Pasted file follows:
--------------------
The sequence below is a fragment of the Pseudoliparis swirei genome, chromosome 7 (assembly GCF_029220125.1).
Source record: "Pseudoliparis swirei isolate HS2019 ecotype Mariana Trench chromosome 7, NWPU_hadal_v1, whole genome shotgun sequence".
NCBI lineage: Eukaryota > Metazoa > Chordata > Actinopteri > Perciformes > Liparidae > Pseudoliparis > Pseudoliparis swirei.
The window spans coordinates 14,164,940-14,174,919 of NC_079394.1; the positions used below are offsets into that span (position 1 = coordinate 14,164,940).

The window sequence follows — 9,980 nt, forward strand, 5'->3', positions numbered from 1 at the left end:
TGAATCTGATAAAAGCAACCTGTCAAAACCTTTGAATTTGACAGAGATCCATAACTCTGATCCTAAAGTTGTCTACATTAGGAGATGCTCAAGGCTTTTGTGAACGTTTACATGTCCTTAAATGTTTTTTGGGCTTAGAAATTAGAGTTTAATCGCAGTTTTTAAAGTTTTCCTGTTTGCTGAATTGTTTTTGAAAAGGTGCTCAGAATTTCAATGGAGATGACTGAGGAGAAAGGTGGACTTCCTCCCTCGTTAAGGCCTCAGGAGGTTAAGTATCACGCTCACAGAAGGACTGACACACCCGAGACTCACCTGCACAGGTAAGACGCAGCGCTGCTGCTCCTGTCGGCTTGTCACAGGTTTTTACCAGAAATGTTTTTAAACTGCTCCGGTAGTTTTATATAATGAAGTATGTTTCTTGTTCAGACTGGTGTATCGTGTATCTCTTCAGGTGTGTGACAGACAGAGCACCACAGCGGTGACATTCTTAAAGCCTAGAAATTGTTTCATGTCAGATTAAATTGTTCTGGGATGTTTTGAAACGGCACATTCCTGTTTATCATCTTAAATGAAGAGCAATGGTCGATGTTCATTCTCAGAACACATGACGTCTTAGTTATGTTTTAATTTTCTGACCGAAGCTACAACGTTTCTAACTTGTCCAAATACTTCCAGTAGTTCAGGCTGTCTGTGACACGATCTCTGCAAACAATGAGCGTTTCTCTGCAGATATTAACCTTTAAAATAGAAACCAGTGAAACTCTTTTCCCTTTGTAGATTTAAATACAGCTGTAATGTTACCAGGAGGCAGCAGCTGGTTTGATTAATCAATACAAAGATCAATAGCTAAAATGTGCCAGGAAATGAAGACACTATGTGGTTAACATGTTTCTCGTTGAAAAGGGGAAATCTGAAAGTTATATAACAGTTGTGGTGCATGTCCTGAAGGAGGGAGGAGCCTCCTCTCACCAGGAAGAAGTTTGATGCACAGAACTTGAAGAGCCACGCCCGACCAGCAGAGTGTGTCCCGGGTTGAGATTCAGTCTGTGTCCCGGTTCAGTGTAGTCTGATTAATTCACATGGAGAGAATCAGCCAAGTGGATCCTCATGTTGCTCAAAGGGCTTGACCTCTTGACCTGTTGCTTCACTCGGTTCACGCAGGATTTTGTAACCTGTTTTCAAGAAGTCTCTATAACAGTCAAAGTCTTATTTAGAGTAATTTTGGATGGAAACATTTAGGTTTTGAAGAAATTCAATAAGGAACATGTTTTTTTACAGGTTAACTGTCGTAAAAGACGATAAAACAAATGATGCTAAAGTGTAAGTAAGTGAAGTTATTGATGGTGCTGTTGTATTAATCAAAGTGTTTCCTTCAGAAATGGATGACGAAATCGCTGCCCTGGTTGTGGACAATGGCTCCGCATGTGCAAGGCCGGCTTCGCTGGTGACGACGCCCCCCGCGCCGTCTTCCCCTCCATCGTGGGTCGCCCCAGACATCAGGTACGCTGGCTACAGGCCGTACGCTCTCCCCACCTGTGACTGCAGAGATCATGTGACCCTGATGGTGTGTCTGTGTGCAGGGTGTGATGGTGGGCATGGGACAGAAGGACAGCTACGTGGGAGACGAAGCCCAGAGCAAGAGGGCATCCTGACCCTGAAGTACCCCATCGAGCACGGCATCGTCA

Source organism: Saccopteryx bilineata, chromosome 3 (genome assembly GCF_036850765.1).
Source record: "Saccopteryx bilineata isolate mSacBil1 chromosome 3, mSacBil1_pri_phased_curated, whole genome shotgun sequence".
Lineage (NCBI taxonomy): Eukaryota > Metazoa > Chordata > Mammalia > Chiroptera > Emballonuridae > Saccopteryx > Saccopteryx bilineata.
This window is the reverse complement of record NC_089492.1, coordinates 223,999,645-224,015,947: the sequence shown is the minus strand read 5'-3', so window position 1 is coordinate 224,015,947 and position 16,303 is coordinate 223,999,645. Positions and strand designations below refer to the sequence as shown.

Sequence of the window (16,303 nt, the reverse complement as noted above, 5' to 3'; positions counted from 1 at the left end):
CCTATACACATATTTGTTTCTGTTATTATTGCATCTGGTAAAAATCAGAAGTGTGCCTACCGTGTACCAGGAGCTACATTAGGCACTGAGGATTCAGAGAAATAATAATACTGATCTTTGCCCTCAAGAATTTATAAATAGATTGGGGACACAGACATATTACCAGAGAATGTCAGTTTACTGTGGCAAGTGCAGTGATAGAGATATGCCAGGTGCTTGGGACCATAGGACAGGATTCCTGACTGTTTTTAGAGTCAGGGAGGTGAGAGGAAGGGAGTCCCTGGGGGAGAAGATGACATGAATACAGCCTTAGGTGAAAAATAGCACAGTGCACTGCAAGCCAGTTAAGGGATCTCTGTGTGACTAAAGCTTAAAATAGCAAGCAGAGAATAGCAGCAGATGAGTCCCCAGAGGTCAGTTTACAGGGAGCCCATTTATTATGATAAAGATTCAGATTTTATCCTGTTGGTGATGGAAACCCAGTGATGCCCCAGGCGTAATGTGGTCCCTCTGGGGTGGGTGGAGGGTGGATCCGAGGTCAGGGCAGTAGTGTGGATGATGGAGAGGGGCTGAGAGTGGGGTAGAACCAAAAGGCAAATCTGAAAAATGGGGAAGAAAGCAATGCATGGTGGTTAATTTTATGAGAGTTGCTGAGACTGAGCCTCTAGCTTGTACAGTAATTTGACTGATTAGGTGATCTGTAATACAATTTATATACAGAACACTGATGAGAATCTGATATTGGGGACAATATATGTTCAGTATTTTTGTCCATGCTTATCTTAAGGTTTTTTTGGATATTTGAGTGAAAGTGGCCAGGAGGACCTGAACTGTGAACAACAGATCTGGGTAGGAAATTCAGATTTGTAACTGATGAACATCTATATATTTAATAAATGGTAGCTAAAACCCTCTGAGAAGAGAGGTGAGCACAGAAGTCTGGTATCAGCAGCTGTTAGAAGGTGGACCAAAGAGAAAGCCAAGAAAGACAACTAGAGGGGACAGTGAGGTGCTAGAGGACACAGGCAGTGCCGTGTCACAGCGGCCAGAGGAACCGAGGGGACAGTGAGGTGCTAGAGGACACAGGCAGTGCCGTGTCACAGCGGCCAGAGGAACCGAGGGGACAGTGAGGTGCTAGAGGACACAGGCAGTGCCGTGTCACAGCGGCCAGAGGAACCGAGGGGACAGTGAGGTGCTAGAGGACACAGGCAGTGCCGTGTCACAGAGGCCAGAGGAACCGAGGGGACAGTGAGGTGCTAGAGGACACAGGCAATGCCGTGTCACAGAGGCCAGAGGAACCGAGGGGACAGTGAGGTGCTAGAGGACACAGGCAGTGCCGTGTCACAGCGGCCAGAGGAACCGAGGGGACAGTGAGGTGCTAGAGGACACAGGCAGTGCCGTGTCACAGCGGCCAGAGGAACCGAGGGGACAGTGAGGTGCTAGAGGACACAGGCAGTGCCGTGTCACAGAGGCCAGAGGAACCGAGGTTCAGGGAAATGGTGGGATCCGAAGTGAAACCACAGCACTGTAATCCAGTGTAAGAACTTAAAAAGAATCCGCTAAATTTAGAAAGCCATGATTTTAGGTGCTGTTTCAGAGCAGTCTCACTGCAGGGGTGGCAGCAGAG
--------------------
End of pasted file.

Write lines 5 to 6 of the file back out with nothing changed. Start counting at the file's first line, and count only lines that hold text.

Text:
The window sequence follows — 9,980 nt, forward strand, 5'->3', positions numbered from 1 at the left end:
TGAATCTGATAAAAGCAACCTGTCAAAACCTTTGAATTTGACAGAGATCCATAACTCTGATCCTAAAGTTGTCTACATTAGGAGATGCTCAAGGCTTTTGTGAACGTTTACATGTCCTTAAATGTTTTTTGGGCTTAGAAATTAGAGTTTAATCGCAGTTTTTAAAGTTTTCCTGTTTGCTGAATTGTTTTTGAAAAGGTGCTCAGAATTTCAATGGAGATGACTGAGGAGAAAGGTGGACTTCCTCCCTCGTTAAGGCCTCAGGAGGTTAAGTATCACGCTCACAGAAGGACTGACACACCCGAGACTCACCTGCACAGGTAAGACGCAGCGCTGCTGCTCCTGTCGGCTTGTCACAGGTTTTTACCAGAAATGTTTTTAAACTGCTCCGGTAGTTTTATATAATGAAGTATGTTTCTTGTTCAGACTGGTGTATCGTGTATCTCTTCAGGTGTGTGACAGACAGAGCACCACAGCGGTGACATTCTTAAAGCCTAGAAATTGTTTCATGTCAGATTAAATTGTTCTGGGATGTTTTGAAACGGCACATTCCTGTTTATCATCTTAAATGAAGAGCAATGGTCGATGTTCATTCTCAGAACACATGACGTCTTAGTTATGTTTTAATTTTCTGACCGAAGCTACAACGTTTCTAACTTGTCCAAATACTTCCAGTAGTTCAGGCTGTCTGTGACACGATCTCTGCAAACAATGAGCGTTTCTCTGCAGATATTAACCTTTAAAATAGAAACCAGTGAAACTCTTTTCCCTTTGTAGATTTAAATACAGCTGTAATGTTACCAGGAGGCAGCAGCTGGTTTGATTAATCAATACAAAGATCAATAGCTAAAATGTGCCAGGAAATGAAGACACTATGTGGTTAACATGTTTCTCGTTGAAAAGGGGAAATCTGAAAGTTATATAACAGTTGTGGTGCATGTCCTGAAGGAGGGAGGAGCCTCCTCTCACCAGGAAGAAGTTTGATGCACAGAACTTGAAGAGCCACGCCCGACCAGCAGAGTGTGTCCCGGGTTGAGATTCAGTCTGTGTCCCGGTTCAGTGTAGTCTGATTAATTCACATGGAGAGAATCAGCCAAGTGGATCCTCATGTTGCTCAAAGGGCTTGACCTCTTGACCTGTTGCTTCACTCGGTTCACGCAGGATTTTGTAACCTGTTTTCAAGAAGTCTCTATAACAGTCAAAGTCTTATTTAGAGTAATTTTGGATGGAAACATTTAGGTTTTGAAGAAATTCAATAAGGAACATGTTTTTTTACAGGTTAACTGTCGTAAAAGACGATAAAACAAATGATGCTAAAGTGTAAGTAAGTGAAGTTATTGATGGTGCTGTTGTATTAATCAAAGTGTTTCCTTCAGAAATGGATGACGAAATCGCTGCCCTGGTTGTGGACAATGGCTCCGCATGTGCAAGGCCGGCTTCGCTGGTGACGACGCCCCCCGCGCCGTCTTCCCCTCCATCGTGGGTCGCCCCAGACATCAGGTACGCTGGCTACAGGCCGTACGCTCTCCCCACCTGTGACTGCAGAGATCATGTGACCCTGATGGTGTGTCTGTGTGCAGGGTGTGATGGTGGGCATGGGACAGAAGGACAGCTACGTGGGAGACGAAGCCCAGAGCAAGAGGGCATCCTGACCCTGAAGTACCCCATCGAGCACGGCATCGTCA